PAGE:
Even so, playing and cooking are not so far apart: “it all depends on you. It’s very personal,” she tells us, “Each of us has our own way of interpreting things. And each time, we end up with different outcomes. Maybe it’s that adrenaline that intrigues me. (...) It’s that unpredictability that attracts me both to music and cooking.”

But it wasn't always like this.

taiwan, not china.

Eighteen years old, young, newly arrived in Italy, Angie relied solely on frozen, pre-made food. Well, apart from that one time, she tried to be healthy and put a whole potato on to boil for 40 minutes without knowing what to do next.

“I try to promote our culture. I introduce Taiwan to people, not only from a culinary point of view but also from a socio-political one.”

No one would’ve guessed that today she’d be teaching how to cook Taiwanese food and telling its story and culture through ingredients: “In my own way, I try to promote our culture. I introduce Taiwan to people, not only from a culinary point of view but also from a socio-political one.”

A cuisine that, although strongly influenced by China (“our great-grandparents are Chinese and there is a strong culinary culture in China that is over 3,000 years old”, she explains), has its rooted history, its ingredients, its distinct flavours. These are pretty difficult to find in Milan, by the way: “I often have to make with Italian ingredients. I make sauces that I can’t find anywhere else. My fridge is like a lab, there are lots of strange sauces in there. (...) I also prefer making homemade sauces, so I don’t add any preservatives.”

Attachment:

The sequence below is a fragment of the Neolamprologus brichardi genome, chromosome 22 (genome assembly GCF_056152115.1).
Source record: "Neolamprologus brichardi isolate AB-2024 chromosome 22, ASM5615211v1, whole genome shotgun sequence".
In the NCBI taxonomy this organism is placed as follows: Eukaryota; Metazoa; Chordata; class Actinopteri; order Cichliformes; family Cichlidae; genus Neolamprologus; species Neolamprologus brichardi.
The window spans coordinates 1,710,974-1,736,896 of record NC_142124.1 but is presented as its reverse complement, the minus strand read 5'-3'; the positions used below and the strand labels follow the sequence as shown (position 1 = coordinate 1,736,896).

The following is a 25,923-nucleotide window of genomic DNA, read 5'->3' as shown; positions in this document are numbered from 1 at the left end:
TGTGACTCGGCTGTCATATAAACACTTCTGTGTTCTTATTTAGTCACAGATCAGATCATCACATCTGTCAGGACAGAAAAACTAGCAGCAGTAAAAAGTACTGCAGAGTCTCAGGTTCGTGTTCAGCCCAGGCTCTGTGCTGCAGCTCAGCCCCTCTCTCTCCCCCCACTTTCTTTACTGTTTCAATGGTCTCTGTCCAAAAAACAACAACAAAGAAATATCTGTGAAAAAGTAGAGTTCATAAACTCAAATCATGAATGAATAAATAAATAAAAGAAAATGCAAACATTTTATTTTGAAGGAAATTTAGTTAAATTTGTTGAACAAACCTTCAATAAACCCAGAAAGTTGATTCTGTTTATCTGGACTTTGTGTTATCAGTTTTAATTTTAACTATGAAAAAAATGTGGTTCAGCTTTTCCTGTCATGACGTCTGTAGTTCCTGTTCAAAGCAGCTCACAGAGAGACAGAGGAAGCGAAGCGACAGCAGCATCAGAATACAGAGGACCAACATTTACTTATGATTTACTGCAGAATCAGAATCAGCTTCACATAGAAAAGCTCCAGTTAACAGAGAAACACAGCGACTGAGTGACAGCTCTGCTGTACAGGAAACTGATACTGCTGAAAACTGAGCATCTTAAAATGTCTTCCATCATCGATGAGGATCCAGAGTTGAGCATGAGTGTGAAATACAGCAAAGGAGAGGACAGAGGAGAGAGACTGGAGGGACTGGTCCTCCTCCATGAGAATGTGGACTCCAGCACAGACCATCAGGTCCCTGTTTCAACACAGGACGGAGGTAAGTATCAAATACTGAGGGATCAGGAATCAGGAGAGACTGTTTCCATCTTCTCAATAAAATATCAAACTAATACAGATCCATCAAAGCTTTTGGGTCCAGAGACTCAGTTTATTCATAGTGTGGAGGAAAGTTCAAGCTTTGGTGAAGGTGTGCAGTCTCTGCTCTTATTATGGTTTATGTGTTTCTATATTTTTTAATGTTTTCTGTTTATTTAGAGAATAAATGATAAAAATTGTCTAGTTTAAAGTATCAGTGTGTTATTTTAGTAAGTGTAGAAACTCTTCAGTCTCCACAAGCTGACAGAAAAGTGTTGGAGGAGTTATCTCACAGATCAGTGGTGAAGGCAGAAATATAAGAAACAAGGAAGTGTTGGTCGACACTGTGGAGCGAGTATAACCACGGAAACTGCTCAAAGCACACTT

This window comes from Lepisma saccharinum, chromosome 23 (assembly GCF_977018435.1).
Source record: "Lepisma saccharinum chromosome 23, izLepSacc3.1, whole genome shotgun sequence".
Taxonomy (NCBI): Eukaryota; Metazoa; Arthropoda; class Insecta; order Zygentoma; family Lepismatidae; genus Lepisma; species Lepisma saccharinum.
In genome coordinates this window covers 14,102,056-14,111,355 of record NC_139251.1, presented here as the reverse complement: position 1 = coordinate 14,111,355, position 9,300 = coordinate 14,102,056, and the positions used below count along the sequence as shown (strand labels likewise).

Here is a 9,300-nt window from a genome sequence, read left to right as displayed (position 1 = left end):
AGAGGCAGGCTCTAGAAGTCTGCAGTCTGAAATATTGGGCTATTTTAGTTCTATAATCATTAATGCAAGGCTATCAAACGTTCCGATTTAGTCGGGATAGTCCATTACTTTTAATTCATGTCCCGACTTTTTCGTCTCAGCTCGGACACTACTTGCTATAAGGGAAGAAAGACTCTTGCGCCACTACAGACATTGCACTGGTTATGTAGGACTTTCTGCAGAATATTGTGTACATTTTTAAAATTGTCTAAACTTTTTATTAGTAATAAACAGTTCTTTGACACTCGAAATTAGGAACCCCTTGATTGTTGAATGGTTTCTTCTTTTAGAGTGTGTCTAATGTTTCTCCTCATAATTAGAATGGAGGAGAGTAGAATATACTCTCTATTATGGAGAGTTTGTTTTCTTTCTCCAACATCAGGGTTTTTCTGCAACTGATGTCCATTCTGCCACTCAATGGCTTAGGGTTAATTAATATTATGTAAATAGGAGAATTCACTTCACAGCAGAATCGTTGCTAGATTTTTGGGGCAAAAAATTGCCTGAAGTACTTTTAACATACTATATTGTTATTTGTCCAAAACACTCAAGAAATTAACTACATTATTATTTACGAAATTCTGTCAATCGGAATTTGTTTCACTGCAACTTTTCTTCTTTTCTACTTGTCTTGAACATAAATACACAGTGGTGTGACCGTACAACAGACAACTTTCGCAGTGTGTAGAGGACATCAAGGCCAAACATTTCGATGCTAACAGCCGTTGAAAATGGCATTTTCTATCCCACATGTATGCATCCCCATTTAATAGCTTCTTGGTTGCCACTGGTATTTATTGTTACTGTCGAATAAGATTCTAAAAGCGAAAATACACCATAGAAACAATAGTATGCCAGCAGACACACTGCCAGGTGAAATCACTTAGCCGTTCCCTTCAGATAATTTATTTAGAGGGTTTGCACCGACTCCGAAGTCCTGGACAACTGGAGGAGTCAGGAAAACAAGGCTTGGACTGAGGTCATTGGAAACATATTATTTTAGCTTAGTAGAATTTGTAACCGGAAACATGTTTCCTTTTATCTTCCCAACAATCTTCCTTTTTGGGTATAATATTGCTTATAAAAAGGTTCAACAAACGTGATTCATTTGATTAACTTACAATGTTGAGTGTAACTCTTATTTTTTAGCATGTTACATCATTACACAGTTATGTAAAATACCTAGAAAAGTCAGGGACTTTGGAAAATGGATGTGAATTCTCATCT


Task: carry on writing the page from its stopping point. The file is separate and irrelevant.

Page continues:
The answer comes easily when asked about the differences between the two cultures she’s immersed in. On the one hand, the tradition of Taiwanese street food, and on the other, the Italian habit of having people over for lunch or dinner. “In Taiwan, if you invite someone to eat at your place, people will be left wondering why (...),” she stresses. Street food is the opportunity to find everything for all tastes, and it’s even cheaper than preparing a full meal at home. For young people, it’s a treasure hunt, a hobby. “You can even find Italian pasta. With cream, of course.”

But there’s another difference. Italians do not skimp on quality ingredients; they’re the key to authentic flavours. A good grilled steak needs only a drizzle of olive oil, salt and nothing else. That’s not the case in Taiwan: “we use a lot of soy sauce. (...) We also do a lot of marinades, like in Japan. Let’s just say that our dishes tend to be very elaborate and flavourful”.



“We use chopsticks for a lot of things while cooking, for mixing, as a spatula. And you can separate the ingredients better as well,” she elaborates.

But there’s another essential item: “in Taiwan, we have a very popular steam cooker that cooks everything in a very short time. Everyone has it. Especially students, because you can cook soups, rice, meat, everything,” she adds.


Angie hesitates. “Oh my god, it’s really hard to find a dish that defines me”. But there you have it. A classic Taiwanese omelette because “it’s unpredictable, like me”.

She explains, “I don’t know why it has this name, the British called it that, but it has nothing to do with a classic omelette. It’s made with sweet potato flour, and it has a peculiar texture. Sometimes we add oysters or vegetables with sauce. It’s not aesthetically pleasing, but it’s delicious. And every chef has their particular sauce.”

“There is no need to be biassed because nothing is permanent, everything can be learned, everything can be changed.”


Angie admits she doesn't have a broad enough insider's view of the hospitality world to identify the biggest barriers to bringing in new cultures. But in her life, she has her own struggle. A woman playing a men's instrument, an Asian woman playing European music, and a Taiwanese woman teaching in Italy.

“There is no need to be biassed because nothing is permanent, everything can be learned, everything can be changed. This is kind of the leitmotif of my story. I always try a bit of everything and do everything I can while continuing to learn.”

And how lucky we are to cross paths with you on this journey.

Thank you, Angie.